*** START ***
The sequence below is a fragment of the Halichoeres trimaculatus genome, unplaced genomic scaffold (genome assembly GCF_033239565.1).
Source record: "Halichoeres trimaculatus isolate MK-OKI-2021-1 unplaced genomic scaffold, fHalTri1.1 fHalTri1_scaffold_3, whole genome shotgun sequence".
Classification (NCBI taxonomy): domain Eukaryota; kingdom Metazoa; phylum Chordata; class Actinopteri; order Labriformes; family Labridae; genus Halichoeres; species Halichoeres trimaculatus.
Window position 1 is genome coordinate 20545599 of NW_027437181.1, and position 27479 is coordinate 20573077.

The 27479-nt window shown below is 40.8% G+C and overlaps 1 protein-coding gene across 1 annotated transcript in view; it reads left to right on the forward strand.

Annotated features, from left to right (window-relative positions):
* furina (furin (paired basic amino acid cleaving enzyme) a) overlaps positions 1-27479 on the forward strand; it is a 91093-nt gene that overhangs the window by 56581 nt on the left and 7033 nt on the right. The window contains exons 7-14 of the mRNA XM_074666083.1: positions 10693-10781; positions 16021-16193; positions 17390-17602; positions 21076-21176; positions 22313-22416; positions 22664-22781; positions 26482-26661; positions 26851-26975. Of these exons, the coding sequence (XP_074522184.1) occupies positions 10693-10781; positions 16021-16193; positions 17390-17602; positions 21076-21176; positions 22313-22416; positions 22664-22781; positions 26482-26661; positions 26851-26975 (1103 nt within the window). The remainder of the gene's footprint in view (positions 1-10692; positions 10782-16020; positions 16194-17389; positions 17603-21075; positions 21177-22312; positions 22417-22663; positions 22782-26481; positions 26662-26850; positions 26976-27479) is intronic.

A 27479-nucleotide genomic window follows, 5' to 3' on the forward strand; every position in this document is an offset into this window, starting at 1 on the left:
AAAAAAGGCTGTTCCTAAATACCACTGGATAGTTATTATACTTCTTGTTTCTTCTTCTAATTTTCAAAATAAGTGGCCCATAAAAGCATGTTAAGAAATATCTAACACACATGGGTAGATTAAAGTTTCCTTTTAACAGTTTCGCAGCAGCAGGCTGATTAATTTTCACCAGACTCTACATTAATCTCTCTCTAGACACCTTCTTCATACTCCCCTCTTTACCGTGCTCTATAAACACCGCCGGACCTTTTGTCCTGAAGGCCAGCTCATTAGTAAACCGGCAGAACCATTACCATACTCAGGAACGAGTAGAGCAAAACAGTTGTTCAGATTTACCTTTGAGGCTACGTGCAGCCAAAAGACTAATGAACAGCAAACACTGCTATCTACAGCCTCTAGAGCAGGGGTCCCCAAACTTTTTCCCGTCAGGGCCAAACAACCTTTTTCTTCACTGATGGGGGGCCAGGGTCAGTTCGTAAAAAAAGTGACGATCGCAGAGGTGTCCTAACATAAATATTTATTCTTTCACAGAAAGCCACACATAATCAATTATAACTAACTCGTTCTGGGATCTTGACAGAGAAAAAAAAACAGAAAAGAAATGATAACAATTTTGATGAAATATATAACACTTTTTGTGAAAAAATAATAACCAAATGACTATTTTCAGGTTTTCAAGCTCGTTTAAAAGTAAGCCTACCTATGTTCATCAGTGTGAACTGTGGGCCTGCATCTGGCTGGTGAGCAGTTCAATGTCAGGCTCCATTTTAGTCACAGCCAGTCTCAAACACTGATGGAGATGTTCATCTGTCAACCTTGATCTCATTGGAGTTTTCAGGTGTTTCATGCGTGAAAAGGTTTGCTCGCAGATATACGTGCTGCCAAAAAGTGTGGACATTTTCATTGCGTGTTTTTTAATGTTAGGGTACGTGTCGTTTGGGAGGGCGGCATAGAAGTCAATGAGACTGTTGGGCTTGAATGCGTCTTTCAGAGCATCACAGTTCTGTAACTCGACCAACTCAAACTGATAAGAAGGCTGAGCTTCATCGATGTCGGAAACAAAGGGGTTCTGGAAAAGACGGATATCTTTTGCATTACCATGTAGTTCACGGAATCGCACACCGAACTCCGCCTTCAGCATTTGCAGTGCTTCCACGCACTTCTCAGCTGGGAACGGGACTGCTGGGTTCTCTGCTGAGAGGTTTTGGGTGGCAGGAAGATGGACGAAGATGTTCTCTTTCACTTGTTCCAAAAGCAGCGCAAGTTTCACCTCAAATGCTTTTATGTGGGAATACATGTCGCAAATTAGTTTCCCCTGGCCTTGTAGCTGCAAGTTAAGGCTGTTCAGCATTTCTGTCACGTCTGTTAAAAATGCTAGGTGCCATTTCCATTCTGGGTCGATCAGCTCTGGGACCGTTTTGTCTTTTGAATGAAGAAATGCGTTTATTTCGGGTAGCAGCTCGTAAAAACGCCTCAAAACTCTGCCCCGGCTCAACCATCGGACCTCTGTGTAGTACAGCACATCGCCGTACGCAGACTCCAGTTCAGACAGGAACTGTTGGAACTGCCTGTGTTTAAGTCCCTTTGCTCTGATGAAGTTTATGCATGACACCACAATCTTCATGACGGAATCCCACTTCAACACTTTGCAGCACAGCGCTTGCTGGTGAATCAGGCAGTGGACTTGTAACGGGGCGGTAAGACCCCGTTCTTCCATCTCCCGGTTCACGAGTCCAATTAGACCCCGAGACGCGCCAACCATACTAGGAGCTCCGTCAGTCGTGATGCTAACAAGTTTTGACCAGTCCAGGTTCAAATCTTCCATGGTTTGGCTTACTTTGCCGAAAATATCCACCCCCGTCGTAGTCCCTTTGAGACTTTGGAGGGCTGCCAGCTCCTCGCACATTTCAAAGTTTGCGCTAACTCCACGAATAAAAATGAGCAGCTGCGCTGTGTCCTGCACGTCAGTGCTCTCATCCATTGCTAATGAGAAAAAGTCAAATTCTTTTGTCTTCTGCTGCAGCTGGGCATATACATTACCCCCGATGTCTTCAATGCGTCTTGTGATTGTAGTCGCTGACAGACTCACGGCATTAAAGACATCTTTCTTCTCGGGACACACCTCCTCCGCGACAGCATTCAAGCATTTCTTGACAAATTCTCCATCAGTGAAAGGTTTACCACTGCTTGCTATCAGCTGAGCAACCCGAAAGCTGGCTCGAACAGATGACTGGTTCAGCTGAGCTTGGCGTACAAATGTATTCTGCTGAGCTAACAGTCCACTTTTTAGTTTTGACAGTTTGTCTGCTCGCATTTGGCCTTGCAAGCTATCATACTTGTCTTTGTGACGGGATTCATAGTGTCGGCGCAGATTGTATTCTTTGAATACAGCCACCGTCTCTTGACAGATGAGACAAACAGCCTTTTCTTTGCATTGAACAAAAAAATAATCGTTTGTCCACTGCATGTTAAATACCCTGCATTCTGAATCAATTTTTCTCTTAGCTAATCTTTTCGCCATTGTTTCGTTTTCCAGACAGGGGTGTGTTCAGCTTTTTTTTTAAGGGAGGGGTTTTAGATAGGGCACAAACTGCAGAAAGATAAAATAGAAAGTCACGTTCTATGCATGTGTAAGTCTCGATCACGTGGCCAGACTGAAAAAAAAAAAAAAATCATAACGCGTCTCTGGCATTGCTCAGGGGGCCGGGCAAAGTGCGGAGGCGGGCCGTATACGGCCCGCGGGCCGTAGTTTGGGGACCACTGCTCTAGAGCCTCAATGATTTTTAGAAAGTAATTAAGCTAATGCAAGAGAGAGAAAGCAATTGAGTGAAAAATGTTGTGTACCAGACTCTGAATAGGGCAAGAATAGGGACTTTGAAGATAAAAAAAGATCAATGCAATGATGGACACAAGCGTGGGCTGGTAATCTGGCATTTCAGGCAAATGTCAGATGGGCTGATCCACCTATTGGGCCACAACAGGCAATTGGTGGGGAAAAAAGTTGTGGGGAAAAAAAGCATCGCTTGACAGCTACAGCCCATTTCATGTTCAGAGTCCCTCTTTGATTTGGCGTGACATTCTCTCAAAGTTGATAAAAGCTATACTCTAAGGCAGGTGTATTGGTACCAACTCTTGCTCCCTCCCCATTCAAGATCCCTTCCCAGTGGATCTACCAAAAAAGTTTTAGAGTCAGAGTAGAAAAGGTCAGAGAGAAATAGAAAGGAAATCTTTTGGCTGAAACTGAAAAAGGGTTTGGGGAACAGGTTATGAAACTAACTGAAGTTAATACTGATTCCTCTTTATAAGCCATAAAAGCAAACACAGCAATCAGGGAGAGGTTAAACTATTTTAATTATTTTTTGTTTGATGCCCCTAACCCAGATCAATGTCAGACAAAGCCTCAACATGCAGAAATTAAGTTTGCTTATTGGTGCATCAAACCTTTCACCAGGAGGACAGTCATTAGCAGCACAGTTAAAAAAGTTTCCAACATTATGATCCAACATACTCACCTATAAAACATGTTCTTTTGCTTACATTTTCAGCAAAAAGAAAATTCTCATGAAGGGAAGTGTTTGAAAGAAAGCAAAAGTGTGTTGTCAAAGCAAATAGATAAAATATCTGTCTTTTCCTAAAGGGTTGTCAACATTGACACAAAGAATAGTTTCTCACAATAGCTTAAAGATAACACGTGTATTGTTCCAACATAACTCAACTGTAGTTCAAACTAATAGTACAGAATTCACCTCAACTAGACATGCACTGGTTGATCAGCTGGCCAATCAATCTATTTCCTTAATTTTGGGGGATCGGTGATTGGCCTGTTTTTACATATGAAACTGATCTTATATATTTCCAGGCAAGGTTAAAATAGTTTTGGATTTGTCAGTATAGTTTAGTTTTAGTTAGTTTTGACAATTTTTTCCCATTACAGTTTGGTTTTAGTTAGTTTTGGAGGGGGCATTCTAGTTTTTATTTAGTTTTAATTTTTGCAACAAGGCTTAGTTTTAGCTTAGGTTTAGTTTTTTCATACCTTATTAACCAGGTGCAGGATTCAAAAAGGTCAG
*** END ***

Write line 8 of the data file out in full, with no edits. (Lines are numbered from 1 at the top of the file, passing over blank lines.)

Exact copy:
A 27479-nucleotide genomic window follows, 5' to 3' on the forward strand; every position in this document is an offset into this window, starting at 1 on the left: